Proposed Car Efficiency Rollback Will Not Halt Electric Vehicles

Proposed Car Efficiency Rollback Will Not Halt Electric Vehicles
EPA is expected to take steps today toward killing California’s landmark program designed to get more clean cars on the road. The action might slow, but not stop, the global push toward electric vehicles, car experts said.
California’s zero-emissions vehicle mandate forces carmakers that sell in the state to offer a rising number of clean cars. Launched in 1990, it’s helped create an international market for electric vehicles and plug-in hybrids.
Battery prices have fallen, and European countries and China are demanding more ZEVs. General Motors Co. and Volvo Cars are among the automakers that say they plan to embrace electrification.
“The EV market is irreversible,” said Gil Tal, research director at the Plug-in Hybrid & Electric Vehicle Research Center with the University of California, Davis. “It’s not going to disappear. The growth can slow or be faster, but it will keep going.”
EPA appears ready to change the rules for the United States, a move that promises to trigger a battle with the nation’s most populous state. The agency along with the National Highway Traffic Safety Administration (NHTSA) is expected to seek comments on a proposed rollback of Obama-era vehicle mileage and emissions standards.
EPA is also expected to target California’s ability to set its own emissions standards. An Obama-era waiver under the Clean Air Act gives California that authority. The ZEV program was a part of that 2012 waiver, though it also was permitted federally years earlier. Twelve states and the District of Columbia have adopted California’s emissions standards.
California’s ZEV program is intended to push car companies into making electric and other clean cars. It mandates more ZEVs to be built in the years ahead. If it works as intended, it would shrink greenhouse gases the equivalent of taking 2.8 million cars off the road by 2030, and 8.4 million by 2050.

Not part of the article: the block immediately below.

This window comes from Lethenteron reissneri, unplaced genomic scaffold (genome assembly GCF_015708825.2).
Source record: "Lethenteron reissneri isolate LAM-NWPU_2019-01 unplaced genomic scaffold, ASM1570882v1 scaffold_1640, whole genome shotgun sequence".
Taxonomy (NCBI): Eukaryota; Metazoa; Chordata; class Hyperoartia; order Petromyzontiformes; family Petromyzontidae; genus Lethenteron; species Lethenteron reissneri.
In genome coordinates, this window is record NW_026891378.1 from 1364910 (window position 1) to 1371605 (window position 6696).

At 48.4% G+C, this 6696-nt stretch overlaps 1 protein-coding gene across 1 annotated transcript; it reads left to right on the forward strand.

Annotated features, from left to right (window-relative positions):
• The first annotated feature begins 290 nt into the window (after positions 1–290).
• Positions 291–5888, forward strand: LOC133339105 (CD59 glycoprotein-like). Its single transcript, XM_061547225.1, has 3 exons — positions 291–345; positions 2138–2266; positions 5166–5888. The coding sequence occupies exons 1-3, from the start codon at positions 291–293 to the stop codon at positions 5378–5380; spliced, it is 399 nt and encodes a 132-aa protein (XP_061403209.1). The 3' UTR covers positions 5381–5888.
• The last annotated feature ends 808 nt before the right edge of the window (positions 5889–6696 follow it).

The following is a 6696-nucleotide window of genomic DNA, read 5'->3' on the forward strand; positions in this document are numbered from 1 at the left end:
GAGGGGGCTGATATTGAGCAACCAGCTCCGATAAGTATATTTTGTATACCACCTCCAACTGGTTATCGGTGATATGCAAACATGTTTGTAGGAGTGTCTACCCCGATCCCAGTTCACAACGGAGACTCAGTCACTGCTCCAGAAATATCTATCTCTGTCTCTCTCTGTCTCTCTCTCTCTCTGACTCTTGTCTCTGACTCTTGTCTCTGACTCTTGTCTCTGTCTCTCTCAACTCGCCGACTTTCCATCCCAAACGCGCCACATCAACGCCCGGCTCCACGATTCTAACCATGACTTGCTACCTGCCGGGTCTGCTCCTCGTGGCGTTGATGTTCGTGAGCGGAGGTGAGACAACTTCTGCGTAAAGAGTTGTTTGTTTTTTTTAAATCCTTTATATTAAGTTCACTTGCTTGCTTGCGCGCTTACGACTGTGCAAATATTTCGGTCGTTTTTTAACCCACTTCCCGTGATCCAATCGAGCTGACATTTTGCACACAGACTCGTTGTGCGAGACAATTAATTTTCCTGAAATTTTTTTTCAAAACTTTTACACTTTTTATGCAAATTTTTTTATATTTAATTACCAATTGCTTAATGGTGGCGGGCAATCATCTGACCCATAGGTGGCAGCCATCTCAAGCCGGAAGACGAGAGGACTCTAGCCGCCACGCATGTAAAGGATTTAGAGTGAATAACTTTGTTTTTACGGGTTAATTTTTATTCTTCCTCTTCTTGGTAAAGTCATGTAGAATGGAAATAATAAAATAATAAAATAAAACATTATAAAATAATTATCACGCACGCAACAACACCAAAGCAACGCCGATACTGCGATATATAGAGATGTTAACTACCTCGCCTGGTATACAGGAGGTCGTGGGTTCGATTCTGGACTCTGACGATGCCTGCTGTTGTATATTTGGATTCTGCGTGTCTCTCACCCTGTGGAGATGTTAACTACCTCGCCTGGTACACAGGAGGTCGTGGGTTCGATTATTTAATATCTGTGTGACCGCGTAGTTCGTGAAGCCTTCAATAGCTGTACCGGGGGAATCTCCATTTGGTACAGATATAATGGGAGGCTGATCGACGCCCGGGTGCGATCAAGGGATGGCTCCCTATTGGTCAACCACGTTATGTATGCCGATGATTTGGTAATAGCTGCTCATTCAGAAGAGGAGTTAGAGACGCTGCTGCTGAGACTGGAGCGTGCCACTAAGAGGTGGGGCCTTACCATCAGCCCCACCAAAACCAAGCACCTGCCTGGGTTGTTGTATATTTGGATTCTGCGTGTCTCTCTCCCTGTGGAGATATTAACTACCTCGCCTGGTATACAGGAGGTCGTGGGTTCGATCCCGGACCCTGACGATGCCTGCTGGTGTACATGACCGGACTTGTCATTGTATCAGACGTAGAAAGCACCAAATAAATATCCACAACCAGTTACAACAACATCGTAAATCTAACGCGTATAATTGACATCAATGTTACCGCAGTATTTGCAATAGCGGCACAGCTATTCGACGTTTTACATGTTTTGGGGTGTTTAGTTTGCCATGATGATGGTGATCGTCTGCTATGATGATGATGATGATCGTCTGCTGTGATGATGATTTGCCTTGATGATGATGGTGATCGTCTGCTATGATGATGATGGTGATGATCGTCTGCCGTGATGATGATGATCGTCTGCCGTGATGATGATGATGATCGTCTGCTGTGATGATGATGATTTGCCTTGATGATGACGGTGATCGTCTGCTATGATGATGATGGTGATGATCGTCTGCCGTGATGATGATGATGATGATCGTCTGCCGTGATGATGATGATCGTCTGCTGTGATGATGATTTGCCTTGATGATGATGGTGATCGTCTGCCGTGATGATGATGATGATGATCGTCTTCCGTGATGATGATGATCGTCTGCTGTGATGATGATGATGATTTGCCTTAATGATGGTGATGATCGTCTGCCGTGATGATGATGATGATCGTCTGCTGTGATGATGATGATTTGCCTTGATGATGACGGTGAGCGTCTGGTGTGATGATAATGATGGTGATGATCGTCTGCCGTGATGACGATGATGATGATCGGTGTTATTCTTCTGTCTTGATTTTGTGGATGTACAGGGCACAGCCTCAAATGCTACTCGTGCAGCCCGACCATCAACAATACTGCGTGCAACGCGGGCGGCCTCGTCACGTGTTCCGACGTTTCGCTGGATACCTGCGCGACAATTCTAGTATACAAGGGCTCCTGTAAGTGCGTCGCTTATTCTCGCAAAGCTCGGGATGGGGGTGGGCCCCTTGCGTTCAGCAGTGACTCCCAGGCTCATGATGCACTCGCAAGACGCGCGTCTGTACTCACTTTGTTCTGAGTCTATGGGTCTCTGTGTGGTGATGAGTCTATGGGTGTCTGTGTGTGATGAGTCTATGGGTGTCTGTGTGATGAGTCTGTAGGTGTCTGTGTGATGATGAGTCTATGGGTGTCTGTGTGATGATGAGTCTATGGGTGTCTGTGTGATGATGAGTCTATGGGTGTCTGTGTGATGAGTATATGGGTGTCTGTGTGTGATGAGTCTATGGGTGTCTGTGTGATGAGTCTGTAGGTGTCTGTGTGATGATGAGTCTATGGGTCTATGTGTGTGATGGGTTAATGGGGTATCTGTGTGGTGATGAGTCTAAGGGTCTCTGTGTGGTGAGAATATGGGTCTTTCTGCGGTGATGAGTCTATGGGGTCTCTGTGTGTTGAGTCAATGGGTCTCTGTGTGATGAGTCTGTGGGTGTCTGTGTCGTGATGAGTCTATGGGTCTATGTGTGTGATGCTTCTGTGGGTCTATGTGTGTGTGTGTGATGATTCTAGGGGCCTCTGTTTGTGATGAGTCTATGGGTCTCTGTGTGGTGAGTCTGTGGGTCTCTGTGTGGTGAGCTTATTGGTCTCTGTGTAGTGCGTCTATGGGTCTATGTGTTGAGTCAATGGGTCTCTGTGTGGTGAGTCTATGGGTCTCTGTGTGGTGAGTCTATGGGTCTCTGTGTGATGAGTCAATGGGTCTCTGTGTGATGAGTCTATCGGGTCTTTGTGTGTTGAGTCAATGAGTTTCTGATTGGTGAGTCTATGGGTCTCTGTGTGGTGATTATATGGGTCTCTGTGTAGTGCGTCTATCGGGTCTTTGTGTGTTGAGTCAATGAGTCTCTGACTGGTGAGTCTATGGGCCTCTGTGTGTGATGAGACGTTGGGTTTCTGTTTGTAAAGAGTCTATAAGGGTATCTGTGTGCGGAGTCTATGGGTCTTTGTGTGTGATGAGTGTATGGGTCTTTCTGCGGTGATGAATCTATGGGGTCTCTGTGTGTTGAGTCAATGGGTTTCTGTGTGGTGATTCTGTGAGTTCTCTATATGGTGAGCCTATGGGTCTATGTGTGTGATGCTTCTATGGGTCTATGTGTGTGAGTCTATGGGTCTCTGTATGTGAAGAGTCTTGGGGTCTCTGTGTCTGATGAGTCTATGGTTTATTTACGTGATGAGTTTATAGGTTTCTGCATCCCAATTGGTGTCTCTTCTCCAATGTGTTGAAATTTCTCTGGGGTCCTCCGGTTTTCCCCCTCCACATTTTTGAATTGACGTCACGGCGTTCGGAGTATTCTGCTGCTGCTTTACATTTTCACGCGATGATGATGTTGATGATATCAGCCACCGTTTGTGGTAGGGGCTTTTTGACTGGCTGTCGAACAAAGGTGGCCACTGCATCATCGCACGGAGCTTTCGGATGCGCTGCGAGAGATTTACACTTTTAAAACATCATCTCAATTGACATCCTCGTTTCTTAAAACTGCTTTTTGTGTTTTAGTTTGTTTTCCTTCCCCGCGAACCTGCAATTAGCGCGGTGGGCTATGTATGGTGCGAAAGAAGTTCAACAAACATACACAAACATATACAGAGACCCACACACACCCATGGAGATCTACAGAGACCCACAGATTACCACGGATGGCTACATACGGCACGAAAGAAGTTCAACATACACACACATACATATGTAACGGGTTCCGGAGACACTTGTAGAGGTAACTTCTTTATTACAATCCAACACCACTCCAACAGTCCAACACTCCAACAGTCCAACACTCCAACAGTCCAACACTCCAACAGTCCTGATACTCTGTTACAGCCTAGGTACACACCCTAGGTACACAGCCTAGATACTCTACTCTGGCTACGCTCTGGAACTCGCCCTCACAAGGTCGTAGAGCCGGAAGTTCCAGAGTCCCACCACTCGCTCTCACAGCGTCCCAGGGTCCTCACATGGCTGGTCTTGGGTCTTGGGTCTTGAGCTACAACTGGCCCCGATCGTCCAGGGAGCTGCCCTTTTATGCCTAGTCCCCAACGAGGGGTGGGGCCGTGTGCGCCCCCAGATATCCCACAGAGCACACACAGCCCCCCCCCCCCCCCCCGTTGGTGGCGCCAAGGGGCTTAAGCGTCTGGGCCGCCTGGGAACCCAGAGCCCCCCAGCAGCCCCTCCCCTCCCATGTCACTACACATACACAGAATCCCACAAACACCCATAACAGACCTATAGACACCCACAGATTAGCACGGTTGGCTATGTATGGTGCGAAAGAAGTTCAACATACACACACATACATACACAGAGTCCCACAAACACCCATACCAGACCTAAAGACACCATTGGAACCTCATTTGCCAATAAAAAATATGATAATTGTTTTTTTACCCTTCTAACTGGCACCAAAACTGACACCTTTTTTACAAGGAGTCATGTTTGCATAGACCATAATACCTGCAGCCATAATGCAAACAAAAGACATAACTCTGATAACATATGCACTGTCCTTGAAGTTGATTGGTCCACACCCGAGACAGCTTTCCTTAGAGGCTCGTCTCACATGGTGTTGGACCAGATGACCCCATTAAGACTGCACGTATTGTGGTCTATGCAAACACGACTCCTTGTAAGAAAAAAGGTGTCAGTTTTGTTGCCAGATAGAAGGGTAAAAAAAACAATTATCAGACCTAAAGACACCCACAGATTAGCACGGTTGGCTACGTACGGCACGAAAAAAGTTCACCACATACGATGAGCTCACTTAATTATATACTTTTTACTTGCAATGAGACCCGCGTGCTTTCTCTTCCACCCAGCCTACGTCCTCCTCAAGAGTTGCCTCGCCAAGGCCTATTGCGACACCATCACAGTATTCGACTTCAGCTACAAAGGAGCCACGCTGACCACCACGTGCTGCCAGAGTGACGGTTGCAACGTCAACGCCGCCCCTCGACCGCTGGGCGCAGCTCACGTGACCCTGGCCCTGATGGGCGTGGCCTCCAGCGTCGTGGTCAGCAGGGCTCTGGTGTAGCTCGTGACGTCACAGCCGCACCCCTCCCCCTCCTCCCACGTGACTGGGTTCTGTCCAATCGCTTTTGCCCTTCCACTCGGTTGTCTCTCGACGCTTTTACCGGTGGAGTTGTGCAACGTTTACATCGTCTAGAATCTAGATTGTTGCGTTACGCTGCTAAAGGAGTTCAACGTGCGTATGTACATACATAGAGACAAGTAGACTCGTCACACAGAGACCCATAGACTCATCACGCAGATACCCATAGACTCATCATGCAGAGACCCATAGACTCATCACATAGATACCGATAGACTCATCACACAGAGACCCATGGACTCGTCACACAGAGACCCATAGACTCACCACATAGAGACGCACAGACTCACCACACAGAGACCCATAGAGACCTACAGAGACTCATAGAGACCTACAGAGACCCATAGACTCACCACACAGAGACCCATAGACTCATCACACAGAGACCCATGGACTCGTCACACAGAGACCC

Home to nearly 40 million people, California has promised legal action if EPA blocks its authority to run its state programs. The Golden State already sued EPA in May over its initial move to undo Obama-era tailpipe standards. Sixteen other states and the District of Columbia joined that suit, which didn’t speak to California’s authority under the Clean Air Act.
“It’s just going to be a battle royal in the courts,” said Ethan Elkind, climate research fellow at the University of California, Berkeley, School of Law.
A draft of the proposed EPA rule published in The New York Times argues that the California ZEV program hurts consumers nationwide.
The regulatory mandate “has required automakers to spend tens of billions of dollars to develop products that consumers have not adopted, and consequently to sell such products at a loss,” the draft said. “All of this is paid for through cross subsidization by increasing prices of other vehicles not just in California and other States that have adopted California’s ZEV mandate, but throughout the country.
“A consumer buying a pickup truck in Texas or Kentucky should not be on the hook to pay for the heavily subsidized lease of an electric vehicle by a wealthy Californian,” it added.
The Alliance of Automobile Manufacturers and the Association of Global Automakers, trade groups for car companies, have said they wanted one rule for the federal government and all states. They’ve also said meeting current standards will be hard because consumers prefer trucks and SUVs over ZEVs and other efficient cars. They reached out to the Trump administration for help.
Wade Newton, spokesman for the Alliance of Automobile Manufacturers, which represents companies like BMW Group, Ford Motor Co., GM and Toyota Motor Corp., noted that EPA’s proposal is “the start of discussions.”
In terms of ZEVs, Newton said that automakers are offering consumers “more than 50 models of electric vehicles, so it’s clear we’ve invested heavily in these technologies. We have a big stake in selling them in large numbers, and the last thing we want to see is a zero-emission vehicle sitting unsold on a dealer’s lot.”
Automakers earlier this year joined with several states to increase their sale of EVs, he said. However, last year, “ZEVs represented just 1.16 percent of total sales in the states that have adopted California’s ZEV regulations, or about 31,000 vehicles out of 2.7 million new vehicles sold.”

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